Describe the force that holds two atoms together in an ionic bond?

Answer

Ionic bonds are chemical bonds between two atoms in a molecule that have opposite electromagnetic charges. Because both atoms want to achieve stable octate structures, the atom with low ionization energy will lose an electron or electrons from its outermost valence shell and the atom with high ionization energy freely accepts the electron or electrons. A electrostatic attraction between the atoms is formed and the two atoms wish to maintain a stable octate structure, so the bond is strong. Atoms that lose electrons are called cations and have a positive charge, and atoms that accept electrons are called anions and have a negative charge. The atoms align with these opposite charges at opposite sides of the bond, like a magnet.
Reference:
Q&A Related to "Describe the force that holds two atoms together..."
an ionic compound
http://wiki.answers.com/Q/What_is_the_force_that_h...
If i recall correctly it is the electrostatic force of attraction between protons of one atoms and electrons of another atom and vise versa. Source(s) Year 10 student.
http://answers.yahoo.com/question/index?qid=200911...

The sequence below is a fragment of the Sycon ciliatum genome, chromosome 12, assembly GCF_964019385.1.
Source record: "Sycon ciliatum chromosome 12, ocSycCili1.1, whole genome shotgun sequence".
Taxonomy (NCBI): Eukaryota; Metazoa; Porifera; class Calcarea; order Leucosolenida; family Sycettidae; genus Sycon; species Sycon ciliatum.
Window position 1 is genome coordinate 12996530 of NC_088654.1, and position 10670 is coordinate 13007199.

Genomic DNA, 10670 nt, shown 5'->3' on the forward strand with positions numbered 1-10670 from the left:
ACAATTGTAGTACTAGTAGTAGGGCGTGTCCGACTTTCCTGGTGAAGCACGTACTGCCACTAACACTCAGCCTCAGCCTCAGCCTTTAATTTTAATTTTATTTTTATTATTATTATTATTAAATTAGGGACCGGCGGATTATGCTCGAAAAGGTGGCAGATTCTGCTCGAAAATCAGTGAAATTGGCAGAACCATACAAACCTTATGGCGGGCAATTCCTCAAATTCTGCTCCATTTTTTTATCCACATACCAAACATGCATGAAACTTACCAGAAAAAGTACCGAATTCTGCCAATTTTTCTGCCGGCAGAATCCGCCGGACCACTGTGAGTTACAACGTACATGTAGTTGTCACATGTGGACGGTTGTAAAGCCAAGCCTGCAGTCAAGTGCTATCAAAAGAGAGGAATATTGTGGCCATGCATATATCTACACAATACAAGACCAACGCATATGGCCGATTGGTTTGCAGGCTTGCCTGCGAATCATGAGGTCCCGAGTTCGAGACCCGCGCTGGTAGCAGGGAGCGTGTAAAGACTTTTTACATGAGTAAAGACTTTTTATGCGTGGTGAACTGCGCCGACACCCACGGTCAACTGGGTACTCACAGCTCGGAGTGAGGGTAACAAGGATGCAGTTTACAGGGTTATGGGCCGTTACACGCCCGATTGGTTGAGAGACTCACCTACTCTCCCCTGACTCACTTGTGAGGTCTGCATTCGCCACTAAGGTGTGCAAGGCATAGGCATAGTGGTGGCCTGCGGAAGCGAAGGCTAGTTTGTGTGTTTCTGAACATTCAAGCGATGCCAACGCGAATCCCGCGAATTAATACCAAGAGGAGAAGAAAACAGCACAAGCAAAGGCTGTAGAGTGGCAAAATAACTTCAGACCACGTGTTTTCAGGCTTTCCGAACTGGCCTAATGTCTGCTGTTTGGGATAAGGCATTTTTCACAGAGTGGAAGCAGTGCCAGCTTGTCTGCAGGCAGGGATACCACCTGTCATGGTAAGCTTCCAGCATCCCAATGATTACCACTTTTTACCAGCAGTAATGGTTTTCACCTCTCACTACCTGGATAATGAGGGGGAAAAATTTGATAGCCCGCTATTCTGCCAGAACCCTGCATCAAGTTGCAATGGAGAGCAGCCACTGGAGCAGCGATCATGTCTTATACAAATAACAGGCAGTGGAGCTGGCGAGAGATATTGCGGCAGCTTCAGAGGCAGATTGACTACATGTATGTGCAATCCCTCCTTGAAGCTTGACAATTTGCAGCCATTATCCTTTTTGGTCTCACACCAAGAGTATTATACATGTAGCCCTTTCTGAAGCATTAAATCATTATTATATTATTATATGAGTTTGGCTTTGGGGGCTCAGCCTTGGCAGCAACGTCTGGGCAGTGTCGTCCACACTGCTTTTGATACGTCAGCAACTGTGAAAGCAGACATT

A chemical bond is any force of attraction that holds two atoms or
http://www.chacha.com/question/what-kind-of-force-...
An ionic bond (or electrovalent bond) is a type of chemical bond that can often form between metal and non-metal ions (or polyatomic ions such as ammonium) through electrostatic attraction
http://uk.answers.yahoo.com/question/index?qid=200...
Explore this Topic
Ionic bonds are chemical bonds between two atoms in a molecule that have opposite electromagnetic charges. Because both atoms want to achieve stable octate structures ...
Chemical bonds are the forces that hold different atoms or ions together. Three basic types of bonds are ionic bond, coordinate covalent bond and convents bond ...
A covalent bond is one of the main types of bonds between atoms. To describe how covalent bonds hold two atoms together, one would say that they share electrons. ...
About -  Privacy -  AskEraser  -  Careers -  Ask Blog -  Mobile -  Help -  Feedback © 2014 Ask.com